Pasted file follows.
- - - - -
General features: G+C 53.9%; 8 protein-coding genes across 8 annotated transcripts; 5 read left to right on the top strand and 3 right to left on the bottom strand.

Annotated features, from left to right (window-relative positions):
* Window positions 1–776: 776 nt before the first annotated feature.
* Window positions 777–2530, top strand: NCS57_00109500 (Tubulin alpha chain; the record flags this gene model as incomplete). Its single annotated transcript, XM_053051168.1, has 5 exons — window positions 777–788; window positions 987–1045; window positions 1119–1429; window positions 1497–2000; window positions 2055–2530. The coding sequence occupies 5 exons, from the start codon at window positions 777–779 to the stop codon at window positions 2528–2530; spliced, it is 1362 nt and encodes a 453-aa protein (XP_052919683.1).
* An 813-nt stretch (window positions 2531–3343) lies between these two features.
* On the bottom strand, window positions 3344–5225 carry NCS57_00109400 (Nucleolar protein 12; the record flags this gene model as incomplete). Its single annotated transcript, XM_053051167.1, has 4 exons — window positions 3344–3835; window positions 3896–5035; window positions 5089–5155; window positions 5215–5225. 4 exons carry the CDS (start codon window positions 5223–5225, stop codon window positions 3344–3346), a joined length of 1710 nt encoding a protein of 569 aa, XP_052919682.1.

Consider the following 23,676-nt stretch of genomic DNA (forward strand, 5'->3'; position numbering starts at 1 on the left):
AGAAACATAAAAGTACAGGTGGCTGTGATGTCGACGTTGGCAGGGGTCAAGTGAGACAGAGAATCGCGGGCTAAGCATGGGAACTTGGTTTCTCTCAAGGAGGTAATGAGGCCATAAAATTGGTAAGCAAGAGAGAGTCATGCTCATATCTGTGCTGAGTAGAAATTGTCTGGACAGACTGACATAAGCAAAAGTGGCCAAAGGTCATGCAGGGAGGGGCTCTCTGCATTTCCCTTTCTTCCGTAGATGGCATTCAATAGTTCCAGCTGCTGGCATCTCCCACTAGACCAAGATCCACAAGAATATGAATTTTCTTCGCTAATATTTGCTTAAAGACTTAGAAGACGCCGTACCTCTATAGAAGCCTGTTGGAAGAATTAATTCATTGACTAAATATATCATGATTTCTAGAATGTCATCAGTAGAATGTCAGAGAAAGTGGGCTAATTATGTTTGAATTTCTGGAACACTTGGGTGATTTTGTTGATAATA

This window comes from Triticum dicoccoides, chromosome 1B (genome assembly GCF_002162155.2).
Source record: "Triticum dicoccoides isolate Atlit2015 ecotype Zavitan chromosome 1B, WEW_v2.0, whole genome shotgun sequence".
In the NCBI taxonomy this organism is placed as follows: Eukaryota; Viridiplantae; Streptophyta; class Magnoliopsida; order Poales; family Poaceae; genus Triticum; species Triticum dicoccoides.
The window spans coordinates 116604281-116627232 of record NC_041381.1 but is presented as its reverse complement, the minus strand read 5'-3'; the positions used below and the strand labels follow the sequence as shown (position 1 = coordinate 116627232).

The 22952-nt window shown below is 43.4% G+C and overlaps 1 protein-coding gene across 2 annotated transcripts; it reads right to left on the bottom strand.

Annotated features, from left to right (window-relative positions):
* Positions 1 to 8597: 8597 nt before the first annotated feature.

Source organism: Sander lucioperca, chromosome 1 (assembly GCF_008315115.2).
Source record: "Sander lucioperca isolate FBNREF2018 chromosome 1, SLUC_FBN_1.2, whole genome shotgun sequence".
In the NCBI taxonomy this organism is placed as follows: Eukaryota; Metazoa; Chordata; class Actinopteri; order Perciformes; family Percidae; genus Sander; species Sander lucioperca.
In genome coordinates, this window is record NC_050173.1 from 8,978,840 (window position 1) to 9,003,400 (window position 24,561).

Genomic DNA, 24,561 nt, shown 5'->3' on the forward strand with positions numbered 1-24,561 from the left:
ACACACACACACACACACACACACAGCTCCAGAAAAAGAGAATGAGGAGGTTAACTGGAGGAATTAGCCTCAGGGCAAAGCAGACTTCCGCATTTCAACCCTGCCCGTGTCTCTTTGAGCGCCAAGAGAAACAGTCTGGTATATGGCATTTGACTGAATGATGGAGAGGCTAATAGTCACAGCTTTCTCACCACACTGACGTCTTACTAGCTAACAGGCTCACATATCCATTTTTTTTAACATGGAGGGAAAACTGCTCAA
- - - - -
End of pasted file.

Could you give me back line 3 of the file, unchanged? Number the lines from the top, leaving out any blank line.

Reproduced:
* Window positions 1–776: 776 nt before the first annotated feature.